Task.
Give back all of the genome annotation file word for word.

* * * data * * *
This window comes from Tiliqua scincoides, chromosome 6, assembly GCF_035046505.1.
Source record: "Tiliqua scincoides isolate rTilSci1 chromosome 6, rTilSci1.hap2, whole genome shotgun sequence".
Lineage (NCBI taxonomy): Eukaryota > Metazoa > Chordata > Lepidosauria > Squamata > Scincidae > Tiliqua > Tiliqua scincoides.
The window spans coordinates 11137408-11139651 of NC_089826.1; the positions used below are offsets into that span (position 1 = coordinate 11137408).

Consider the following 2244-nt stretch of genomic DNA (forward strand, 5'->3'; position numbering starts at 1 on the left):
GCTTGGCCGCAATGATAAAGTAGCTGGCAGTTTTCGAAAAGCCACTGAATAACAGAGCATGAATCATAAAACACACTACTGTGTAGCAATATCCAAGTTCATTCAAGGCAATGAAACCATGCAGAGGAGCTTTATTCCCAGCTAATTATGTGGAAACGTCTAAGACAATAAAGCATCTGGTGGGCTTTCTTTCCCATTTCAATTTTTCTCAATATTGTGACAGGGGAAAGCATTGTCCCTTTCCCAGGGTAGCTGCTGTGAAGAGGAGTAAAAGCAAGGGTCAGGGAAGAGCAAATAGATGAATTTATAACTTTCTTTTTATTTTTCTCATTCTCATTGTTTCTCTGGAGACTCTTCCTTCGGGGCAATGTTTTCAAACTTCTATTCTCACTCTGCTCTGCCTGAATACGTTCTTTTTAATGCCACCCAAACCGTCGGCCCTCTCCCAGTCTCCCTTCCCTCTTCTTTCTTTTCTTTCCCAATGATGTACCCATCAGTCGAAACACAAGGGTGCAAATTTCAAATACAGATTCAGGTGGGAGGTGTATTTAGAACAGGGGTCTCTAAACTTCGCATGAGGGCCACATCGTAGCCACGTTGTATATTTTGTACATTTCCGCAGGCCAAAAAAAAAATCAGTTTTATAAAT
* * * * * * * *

This window comes from Tiliqua scincoides, chromosome 6, assembly GCF_035046505.1.
Source record: "Tiliqua scincoides isolate rTilSci1 chromosome 6, rTilSci1.hap2, whole genome shotgun sequence".
Lineage (NCBI taxonomy): Eukaryota > Metazoa > Chordata > Lepidosauria > Squamata > Scincidae > Tiliqua > Tiliqua scincoides.
The window spans coordinates 11137408-11139651 of NC_089826.1; the positions used below are offsets into that span (position 1 = coordinate 11137408).

Consider the following 2244-nt stretch of genomic DNA (forward strand, 5'->3'; position numbering starts at 1 on the left):
GCTTGGCCGCAATGATAAAGTAGCTGGCAGTTTTCGAAAAGCCACTGAATAACAGAGCATGAATCATAAAACACACTACTGTGTAGCAATATCCAAGTTCATTCAAGGCAATGAAACCATGCAGAGGAGCTTTATTCCCAGCTAATTATGTGGAAACGTCTAAGACAATAAAGCATCTGGTGGGCTTTCTTTCCCATTTCAATTTTTCTCAATATTGTGACAGGGGAAAGCATTGTCCCTTTCCCAGGGTAGCTGCTGTGAAGAGGAGTAAAAGCAAGGGTCAGGGAAGAGCAAATAGATGAATTTATAACTTTCTTTTTATTTTTCTCATTCTCATTGTTTCTCTGGAGACTCTTCCTTCGGGGCAATGTTTTCAAACTTCTATTCTCACTCTGCTCTGCCTGAATACGTTCTTTTTAATGCCACCCAAACCGTCGGCCCTCTCCCAGTCTCCCTTCCCTCTTCTTTCTTTTCTTTCCCAATGATGTACCCATCAGTCGAAACACAAGGGTGCAAATTTCAAATACAGATTCAGGTGGGAGGTGTATTTAGAACAGGGGTCTCTAAACTTCGCATGAGGGCCACATCGTAGCCACGTTGTATATTTTGTACATTTCCGCAGGCCAAAAAAAAAATCAGTTTTATAAAT